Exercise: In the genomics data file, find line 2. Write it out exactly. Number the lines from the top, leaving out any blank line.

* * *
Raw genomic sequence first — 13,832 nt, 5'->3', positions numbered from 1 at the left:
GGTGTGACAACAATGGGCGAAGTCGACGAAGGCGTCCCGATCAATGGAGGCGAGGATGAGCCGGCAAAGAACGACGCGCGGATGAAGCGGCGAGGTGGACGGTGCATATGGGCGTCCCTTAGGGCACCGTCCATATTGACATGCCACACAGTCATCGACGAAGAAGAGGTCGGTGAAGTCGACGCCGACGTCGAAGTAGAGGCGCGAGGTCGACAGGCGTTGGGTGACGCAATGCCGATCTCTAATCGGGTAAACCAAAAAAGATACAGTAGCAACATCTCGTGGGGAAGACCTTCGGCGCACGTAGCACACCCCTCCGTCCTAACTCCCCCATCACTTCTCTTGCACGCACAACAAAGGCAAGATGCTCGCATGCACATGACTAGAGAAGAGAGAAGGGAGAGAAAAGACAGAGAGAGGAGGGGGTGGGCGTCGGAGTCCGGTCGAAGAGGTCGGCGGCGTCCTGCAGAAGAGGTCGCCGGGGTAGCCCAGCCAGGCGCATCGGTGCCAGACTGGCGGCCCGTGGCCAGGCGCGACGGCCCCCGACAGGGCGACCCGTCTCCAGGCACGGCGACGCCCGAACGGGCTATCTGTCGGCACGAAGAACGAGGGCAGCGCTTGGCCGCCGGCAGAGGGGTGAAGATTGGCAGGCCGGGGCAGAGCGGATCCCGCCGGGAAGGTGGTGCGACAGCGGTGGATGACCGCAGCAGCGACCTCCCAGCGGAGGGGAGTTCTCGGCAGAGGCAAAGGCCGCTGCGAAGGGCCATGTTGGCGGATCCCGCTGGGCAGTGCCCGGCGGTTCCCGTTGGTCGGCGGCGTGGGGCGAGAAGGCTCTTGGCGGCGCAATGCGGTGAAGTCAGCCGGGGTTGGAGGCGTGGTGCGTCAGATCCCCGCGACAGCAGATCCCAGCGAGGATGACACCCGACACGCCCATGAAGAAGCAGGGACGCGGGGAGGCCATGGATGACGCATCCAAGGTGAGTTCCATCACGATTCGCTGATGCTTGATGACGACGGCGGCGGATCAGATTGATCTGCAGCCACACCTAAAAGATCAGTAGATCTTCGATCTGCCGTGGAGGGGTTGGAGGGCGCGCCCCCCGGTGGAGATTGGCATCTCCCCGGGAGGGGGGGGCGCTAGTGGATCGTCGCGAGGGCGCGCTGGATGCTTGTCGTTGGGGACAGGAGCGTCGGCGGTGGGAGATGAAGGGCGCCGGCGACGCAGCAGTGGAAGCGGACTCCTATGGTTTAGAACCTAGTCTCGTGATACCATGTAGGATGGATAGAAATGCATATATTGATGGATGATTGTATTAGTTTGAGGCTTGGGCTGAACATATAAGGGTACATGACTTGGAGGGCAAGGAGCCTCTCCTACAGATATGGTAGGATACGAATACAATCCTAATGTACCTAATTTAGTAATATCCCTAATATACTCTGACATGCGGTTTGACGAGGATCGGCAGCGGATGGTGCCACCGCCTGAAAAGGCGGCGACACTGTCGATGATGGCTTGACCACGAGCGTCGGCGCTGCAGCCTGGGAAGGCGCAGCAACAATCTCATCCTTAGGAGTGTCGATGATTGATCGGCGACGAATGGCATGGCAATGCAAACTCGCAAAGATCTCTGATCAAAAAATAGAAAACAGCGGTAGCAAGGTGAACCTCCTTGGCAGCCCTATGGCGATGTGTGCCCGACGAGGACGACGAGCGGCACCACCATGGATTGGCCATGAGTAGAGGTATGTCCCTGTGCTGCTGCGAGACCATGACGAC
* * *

GGTGTGACAACAATGGGCGAAGTCGACGAAGGCGTCCCGATCAATGGAGGCGAGGATGAGCCGGCAAAGAACGACGCGCGGATGAAGCGGCGAGGTGGACGGTGCATATGGGCGTCCCTTAGGGCACCGTCCATATTGACATGCCACACAGTCATCGACGAAGAAGAGGTCGGTGAAGTCGACGCCGACGTCGAAGTAGAGGCGCGAGGTCGACAGGCGTTGGGTGACGCAATGCCGATCTCTAATCGGGTAAACCAAAAAAGATACAGTAGCAACATCTCGTGGGGAAGACCTTCGGCGCACGTAGCACACCCCTCCGTCCTAACTCCCCCATCACTTCTCTTGCACGCACAACAAAGGCAAGATGCTCGCATGCACATGACTAGAGAAGAGAGAAGGGAGAGAAAAGACAGAGAGAGGAGGGGGTGGGCGTCGGAGTCCGGTCGAAGAGGTCGGCGGCGTCCTGCAGAAGAGGTCGCCGGGGTAGCCCAGCCAGGCGCATCGGTGCCAGACTGGCGGCCCGTGGCCAGGCGCGACGGCCCCCGACAGGGCGACCCGTCTCCAGGCACGGCGACGCCCGAACGGGCTATCTGTCGGCACGAAGAACGAGGGCAGCGCTTGGCCGCCGGCAGAGGGGTGAAGATTGGCAGGCCGGGGCAGAGCGGATCCCGCCGGGAAGGTGGTGCGACAGCGGTGGATGACCGCAGCAGCGACCTCCCAGCGGAGGGGAGTTCTCGGCAGAGGCAAAGGCCGCTGCGAAGGGCCATGTTGGCGGATCCCGCTGGGCAGTGCCCGGCGGTTCCCGTTGGTCGGCGGCGTGGGGCGAGAAGGCTCTTGGCGGCGCAATGCGGTGAAGTCAGCCGGGGTTGGAGGCGTGGTGCGTCAGATCCCCGCGACAGCAGATCCCAGCGAGGATGACACCCGACACGCCCATGAAGAAGCAGGGACGCGGGGAGGCCATGGATGACGCATCCAAGGTGAGTTCCATCACGATTCGCTGATGCTTGATGACGACGGCGGCGGATCAGATTGATCTGCAGCCACACCTAAAAGATCAGTAGATCTTCGATCTGCCGTGGAGGGGTTGGAGGGCGCGCCCCCCGGTGGAGATTGGCATCTCCCCGGGAGGGGGGGGCGCTAGTGGATCGTCGCGAGGGCGCGCTGGATGCTTGTCGTTGGGGACAGGAGCGTCGGCGGTGGGAGATGAAGGGCGCCGGCGACGCAGCAGTGGAAGCGGACTCCTATGGTTTAGAACCTAGTCTCGTGATACCATGTAGGATGGATAGAAATGCATATATTGATGGATGATTGTATTAGTTTGAGGCTTGGGCTGAACATATAAGGGTACATGACTTGGAGGGCAAGGAGCCTCTCCTACAGATATGGTAGGATACGAATACAATCCTAATGTACCTAATTTAGTAATATCCCTAATATACTCTGACATGCGGTTTGACGAGGATCGGCAGCGGATGGTGCCACCGCCTGAAAAGGCGGCGACACTGTCGATGATGGCTTGACCACGAGCGTCGGCGCTGCAGCCTGGGAAGGCGCAGCAACAATCTCATCCTTAGGAGTGTCGATGATTGATCGGCGACGAATGGCATGGCAATGCAAACTCGCAAAGATCTCTGATCAAAAAATAGAAAACAGCGGTAGCAAGGTGAACCTCCTTGGCAGCCCTATGGCGATGTGTGCCCGACGAGGACGACGAGCGGCACCACCATGGATTGGCCATGAGTAGAGGTATGTCCCTGTGCTGCTGCGAGACCATGACGAC